# Accelerating reference frame

1. May 5, 2013

### MechatronO

I'm attempting to build a line follower robot and I'm currently in the process of building appropriate models.

For the control system I need to define a coordinate system. The most convinient coordinate system from many point of views would be a coordinate system that moves along and changes direction with the robot, thus a rotating and accelerating reference frame.

The question is if calculations regarding acceleration still would be valid if they are carried out in the same way as in a fixed reference frame.

The calculations to be carried out are:

ƩM = Jω' - Angular acceleration related to net torque applied
ƩF = ma - Acceleration of center of gravity related to net force applied

I've glanced some about information regarding the coriolis effect but I dont really understand it yet. No "loose" object are to be treated in the reference frame.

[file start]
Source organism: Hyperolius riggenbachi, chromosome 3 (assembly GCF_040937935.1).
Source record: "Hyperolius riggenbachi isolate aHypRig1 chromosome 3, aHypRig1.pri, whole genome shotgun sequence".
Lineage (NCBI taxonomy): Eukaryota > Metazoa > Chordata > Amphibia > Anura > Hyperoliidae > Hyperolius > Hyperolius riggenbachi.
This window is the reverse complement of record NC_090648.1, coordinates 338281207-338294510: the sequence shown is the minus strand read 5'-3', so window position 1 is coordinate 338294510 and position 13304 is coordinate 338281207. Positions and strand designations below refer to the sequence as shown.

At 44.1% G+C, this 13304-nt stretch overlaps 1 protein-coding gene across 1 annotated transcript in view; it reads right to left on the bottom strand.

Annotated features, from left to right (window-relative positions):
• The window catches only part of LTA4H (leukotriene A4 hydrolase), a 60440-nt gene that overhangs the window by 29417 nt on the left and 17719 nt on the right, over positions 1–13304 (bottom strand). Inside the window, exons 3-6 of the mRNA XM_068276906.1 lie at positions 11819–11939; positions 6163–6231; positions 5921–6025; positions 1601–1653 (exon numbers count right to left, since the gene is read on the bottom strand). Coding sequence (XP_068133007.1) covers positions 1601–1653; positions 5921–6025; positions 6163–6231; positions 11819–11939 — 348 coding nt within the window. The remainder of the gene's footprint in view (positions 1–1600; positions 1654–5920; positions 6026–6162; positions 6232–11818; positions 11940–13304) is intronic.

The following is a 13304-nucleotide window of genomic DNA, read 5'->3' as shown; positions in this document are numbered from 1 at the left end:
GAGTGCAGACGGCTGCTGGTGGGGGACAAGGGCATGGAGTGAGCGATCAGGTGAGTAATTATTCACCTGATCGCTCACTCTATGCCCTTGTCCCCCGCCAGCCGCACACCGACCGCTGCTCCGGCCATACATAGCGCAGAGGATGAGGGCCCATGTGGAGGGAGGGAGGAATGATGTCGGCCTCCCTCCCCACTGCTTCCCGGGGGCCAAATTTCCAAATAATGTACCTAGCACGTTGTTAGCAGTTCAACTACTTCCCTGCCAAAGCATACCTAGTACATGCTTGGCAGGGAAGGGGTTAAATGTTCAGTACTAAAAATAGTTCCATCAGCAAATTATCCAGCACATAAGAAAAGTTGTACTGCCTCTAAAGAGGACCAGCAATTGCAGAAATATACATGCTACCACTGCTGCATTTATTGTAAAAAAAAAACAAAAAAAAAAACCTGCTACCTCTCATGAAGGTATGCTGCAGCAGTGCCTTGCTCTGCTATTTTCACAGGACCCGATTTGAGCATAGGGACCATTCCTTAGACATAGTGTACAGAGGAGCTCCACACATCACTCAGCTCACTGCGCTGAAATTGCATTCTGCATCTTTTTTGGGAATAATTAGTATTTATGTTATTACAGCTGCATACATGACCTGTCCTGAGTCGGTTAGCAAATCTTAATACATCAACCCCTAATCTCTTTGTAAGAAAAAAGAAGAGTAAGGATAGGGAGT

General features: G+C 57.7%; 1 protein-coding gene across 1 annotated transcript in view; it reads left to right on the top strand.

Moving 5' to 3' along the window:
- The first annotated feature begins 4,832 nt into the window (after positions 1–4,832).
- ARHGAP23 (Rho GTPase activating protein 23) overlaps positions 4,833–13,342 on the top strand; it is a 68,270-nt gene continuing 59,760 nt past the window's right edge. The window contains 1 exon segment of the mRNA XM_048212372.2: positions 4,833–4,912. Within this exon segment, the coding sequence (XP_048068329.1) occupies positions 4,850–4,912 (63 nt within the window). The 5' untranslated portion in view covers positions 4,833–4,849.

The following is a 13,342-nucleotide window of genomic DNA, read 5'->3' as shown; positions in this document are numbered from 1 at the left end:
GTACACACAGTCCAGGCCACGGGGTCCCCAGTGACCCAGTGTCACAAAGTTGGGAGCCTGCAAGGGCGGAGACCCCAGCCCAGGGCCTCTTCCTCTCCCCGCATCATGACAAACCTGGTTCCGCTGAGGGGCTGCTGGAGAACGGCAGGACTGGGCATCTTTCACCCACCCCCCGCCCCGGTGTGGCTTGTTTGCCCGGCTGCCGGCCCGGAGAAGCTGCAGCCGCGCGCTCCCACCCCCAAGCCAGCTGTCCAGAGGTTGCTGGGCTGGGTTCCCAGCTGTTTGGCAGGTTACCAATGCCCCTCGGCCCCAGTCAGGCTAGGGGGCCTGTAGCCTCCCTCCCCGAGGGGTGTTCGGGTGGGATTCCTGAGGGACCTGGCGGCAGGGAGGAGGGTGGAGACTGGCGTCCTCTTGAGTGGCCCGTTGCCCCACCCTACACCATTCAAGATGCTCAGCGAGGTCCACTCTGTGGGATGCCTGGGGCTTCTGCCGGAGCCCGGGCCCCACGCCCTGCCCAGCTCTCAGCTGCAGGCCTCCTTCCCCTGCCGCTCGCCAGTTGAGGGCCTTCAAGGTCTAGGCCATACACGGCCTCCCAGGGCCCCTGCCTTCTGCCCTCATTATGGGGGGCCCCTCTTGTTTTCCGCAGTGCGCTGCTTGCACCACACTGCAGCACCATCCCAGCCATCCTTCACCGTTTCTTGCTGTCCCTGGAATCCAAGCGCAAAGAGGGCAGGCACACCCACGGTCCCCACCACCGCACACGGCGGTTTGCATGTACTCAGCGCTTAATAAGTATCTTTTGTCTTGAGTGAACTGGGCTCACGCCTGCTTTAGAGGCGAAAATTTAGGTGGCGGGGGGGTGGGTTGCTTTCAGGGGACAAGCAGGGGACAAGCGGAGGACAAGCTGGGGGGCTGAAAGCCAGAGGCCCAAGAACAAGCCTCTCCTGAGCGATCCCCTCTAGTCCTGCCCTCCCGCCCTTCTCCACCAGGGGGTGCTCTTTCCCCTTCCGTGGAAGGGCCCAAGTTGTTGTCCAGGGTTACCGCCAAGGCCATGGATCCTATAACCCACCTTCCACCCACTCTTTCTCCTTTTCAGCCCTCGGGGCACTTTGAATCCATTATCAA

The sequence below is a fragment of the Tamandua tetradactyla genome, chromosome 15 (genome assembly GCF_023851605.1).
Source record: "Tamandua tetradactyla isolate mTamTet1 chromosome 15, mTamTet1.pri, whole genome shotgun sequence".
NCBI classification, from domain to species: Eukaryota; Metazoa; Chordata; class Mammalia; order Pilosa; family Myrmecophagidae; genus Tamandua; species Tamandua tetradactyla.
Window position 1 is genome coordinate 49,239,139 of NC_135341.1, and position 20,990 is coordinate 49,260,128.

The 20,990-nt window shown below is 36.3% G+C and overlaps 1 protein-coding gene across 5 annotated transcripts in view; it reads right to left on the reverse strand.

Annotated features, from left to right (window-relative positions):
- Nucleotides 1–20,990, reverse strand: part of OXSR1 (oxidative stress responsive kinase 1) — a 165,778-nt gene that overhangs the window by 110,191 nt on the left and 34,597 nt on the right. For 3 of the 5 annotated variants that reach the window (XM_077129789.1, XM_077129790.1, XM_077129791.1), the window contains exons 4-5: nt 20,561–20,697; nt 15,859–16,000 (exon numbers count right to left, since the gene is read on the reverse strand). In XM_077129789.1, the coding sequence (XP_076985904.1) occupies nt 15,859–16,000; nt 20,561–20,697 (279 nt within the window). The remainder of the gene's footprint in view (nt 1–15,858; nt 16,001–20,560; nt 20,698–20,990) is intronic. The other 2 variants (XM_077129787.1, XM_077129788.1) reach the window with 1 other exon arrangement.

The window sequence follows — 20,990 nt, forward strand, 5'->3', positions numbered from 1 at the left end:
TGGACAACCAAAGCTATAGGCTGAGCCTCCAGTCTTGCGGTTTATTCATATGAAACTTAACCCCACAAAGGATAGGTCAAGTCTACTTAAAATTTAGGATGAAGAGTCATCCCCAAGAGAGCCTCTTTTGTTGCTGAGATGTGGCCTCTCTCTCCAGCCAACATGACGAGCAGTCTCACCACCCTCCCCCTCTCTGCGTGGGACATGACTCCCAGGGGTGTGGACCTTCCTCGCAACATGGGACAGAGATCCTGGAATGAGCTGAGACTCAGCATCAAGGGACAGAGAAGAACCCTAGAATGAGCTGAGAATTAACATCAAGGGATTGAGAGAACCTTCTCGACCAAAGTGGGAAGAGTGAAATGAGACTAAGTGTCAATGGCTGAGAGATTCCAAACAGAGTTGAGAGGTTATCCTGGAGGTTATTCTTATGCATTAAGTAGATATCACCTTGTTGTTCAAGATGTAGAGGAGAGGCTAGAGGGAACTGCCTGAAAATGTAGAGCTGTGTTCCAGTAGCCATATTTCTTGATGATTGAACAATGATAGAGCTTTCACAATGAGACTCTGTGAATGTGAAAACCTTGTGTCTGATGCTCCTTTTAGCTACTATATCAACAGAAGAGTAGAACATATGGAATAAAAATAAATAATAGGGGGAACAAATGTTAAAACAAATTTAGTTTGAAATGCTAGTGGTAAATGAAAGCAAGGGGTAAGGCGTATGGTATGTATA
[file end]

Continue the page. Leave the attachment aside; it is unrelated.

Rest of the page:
2. May 5, 2013

3. May 6, 2013

### MechatronO

Aha. That was an interesting article.

The force observed from an arbitrary accelerating and rotating coordinatesystem is

Fb= Fa + F$_{fic}$

F$_{fic}$ = -(m$_{ab}$ + 2mƩv$_{j}$u'$_{j}$ + mƩx$_{j}$u´´$_{j}$)

Fb is the appearent force that an observer in a rotating reference frame would think is acting on an object, while F is the "real" force an observer in an inertial reference frame would see and Ffic is the fictional force coming from the movements of the ref. system and m$_{ab}$ is the acceleration of the ref. system.

I however want a coordinatsystem that is fixed both in position and angle to the robot at a point on the robot which defines position [0,0,0].
The position and velocity in its "own" coordinatesystem would thus be 0.
Will this zero all terms in the Ffic and leave Fb = F - m$_{ab}$ in this particular case?

As the robot would see the acceleration and in combination the force "on itself" in this system as zero we would get back F = m$_{ab}$ if the world of math smiles to me this time?